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Interactive Map Shows Which States Kill the Most Black Bears, Mountain Lions, Wolves and Bobcats

By David Kirby

Do you live in a state that's a top killing ground for top predators?

A new analysis released by the Center for Biological Diversity found that Texas, Oregon, Minnesota and California are the states where the United States Department of Agriculture's (USDA) Wildlife Services killed the most black bears, mountain lions, wolves and bobcats in 2015.

Nationwide, Wildlife Services eradicated 731 bobcats, 480 black bears, 385 wolves and 284 mountain lions. It also killed 68,985 coyotes—almost 17,000 in Texas alone—and 3,109 foxes.

The program exterminated 3.2 million animals last year. Roughly half of those belonged to invasive species, but the other half were native to their regions.

The federal government created Wildlife Services in 1915 to kill predators that feed on livestock. Today, it offers its services not only to ranchers but also to fruit and vegetable producers that suffer damage from deer, birds and rodents and to timber companies that call on the agency to kill bears that strip bark from trees to reach insects and sap.

According to the Center for Biological Diversity, which has published an interactive map of state-by-state data, Texas was the deadliest state in 2015, with 609 bobcats and 23 mountain lions killed. That was followed by Oregon, with 193 black bears, 27 bobcats and 91 mountain lions; Minnesota, with 220 wolves, two bobcats and one black bear; and California, with 121 black bears, 80 mountain lions and 15 bobcats.

Nationwide, Wildlife Services eradicated 731 bobcats, 480 black bears, 385 wolves and 284 mountain lions. It also killed 68,985 coyotes—almost 17,000 in Texas alone—and 3,109 foxes.

Killing methods involved traps, snares, poisoning and firearms, including those deployed from helicopters and airplanes.

The vast majority of eliminated animals belonged to non-predator species, such as rodents, reptiles and birds.

But the taking of predators is the most problematic part, according to Michael Robinson, conservation advocate at the Center for Biological Diversity.

"There's been enormous advances in our understanding of the critical roles that predators play in maintaining the health and integrity of their ecosystems," he said. "Scientists are now finding very important connections between predators and the vegetation that their prey species rely on."

When wolf populations are culled, for example, elk have less fear of foraging on tree saplings that grow along streams. But when wolves return, elk tend to avoid those areas, "which allows the saplings to grow into fairly large trees that support migratory birds and beavers," Robinson said. "This blanket policy of destroying predators undermines the integrity and function of entire ecosystems. It defies science."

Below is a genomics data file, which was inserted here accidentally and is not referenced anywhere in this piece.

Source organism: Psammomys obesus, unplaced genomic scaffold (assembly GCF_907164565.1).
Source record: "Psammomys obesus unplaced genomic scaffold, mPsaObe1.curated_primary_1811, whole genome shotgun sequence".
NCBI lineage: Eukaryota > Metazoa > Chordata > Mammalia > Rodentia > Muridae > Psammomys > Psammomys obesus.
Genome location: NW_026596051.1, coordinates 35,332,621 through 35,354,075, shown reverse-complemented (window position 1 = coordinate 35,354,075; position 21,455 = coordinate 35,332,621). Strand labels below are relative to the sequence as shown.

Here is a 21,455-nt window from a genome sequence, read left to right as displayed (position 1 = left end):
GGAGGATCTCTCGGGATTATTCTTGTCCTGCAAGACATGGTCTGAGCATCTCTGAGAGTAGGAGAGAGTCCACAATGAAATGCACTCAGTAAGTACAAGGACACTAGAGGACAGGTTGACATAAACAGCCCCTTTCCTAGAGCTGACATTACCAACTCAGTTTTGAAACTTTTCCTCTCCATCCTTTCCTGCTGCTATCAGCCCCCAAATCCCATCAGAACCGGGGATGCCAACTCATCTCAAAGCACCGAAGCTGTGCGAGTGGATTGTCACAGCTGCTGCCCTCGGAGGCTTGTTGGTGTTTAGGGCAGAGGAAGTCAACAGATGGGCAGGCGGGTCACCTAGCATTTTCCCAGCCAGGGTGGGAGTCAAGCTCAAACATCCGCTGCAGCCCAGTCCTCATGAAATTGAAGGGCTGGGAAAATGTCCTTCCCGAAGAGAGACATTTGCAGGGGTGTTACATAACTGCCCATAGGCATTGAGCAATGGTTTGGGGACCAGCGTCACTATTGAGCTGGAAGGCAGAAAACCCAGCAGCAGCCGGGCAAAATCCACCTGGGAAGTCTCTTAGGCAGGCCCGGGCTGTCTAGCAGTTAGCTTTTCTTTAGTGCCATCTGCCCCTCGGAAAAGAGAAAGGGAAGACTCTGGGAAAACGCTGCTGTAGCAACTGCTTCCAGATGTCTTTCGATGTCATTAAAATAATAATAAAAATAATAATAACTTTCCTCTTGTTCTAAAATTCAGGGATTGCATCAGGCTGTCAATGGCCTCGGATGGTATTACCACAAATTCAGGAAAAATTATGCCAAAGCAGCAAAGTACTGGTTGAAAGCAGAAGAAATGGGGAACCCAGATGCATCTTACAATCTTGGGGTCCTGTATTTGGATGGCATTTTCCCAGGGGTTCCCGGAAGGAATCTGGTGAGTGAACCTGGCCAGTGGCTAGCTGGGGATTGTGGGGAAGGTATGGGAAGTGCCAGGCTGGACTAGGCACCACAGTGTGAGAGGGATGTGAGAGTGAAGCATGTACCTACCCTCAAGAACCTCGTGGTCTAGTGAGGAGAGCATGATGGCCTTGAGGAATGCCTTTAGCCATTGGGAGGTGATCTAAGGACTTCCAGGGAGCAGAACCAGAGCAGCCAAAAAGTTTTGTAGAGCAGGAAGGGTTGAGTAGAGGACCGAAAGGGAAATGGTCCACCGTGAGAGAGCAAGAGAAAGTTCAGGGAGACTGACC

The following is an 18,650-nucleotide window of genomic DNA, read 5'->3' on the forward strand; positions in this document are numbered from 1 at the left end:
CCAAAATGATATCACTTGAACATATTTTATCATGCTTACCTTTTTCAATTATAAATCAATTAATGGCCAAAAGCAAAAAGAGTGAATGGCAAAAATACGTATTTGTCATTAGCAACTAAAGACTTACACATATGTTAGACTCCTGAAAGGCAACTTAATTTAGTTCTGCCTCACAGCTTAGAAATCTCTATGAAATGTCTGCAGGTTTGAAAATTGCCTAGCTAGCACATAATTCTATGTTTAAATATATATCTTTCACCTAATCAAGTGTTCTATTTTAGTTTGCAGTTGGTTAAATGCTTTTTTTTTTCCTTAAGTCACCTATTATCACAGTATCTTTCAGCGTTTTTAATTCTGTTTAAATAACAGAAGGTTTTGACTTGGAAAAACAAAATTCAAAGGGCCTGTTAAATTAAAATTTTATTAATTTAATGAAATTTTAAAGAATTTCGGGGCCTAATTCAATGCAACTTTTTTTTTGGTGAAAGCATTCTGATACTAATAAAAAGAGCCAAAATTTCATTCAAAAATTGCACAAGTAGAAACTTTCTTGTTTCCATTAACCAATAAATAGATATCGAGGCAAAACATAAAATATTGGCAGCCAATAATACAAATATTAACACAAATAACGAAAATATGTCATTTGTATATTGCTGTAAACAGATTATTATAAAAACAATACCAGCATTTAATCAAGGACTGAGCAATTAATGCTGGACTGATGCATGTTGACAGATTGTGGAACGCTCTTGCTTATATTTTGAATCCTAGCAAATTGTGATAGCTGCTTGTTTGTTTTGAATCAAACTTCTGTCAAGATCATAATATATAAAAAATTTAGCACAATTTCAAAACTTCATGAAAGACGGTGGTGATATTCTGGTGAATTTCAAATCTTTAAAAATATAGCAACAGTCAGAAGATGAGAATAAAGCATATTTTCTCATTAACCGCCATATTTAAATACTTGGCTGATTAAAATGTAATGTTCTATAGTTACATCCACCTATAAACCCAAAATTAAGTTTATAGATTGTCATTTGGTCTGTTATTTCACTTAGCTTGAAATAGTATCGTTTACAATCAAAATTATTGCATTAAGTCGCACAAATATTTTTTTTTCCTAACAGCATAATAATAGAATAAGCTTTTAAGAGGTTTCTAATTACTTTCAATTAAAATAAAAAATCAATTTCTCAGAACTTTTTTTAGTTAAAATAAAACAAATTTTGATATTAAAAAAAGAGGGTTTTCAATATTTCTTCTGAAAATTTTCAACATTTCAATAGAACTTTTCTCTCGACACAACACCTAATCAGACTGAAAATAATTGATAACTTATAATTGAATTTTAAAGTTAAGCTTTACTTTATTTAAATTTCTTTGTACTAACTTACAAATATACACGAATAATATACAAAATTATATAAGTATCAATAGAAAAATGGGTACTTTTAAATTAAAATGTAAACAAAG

USDA spokesperson Lyndsay Cole defended the program.

"Of the 24 million animals that Wildlife Services encountered in 2015, 86 percent were chased away from the location where damage was being caused," Cole wrote in an email. "Of the three million animals euthanized, 89 percent were either invasive species ... or native blackbirds covered by the U.S. Fish and Wildlife Service's blackbird depredation order." Some 711,000 blackbirds were killed in 2015.

"Lethal control is used only if nonlethal options have been unsuccessful," Cole wrote, "or if nonlethal tools and techniques are impractical or economically infeasible."

Brooks Fahy, executive director of the group Predator Defense, which has opposed Wildlife Services for more than 40 years, said state wildlife agencies also depend on the USDA to kill predators that prey on game for hunters.

"They're funded through sales of hunting licenses, so they try to artificially create high levels of species that hunters like to hunt," Fahy said. "But hunters kill the biggest, most robust animals while predators kill the weakest animals, keeping the gene pool strong by leaving the animals that are the healthiest and most productive."

Fahy said the numbers, including how many cubs die after their parents are killed, were underreported. Dogs and other domestic animals are also trapped or poisoned.

Both Robinson and Fahy said the agency has no government oversight and lacks transparency in its operations. Journalists, for example, are barred from witnessing culls.

"I have fought to implement changes at Wildlife Services for years and for years I have been met with resistance at every turn," Rep. Peter DeFazio, D-Ore., wrote in an email.

"Taxpayers are spending millions each year to fund a bloated and mismanaged government program ... that uses federal dollars on cruel and lethal animal population control techniques," he wrote. "The agency needs far stronger oversight to ensure that they are spending their federal dollars wisely, and reform is urgently needed."

This article was reposted with permission from our media associate TakePart.

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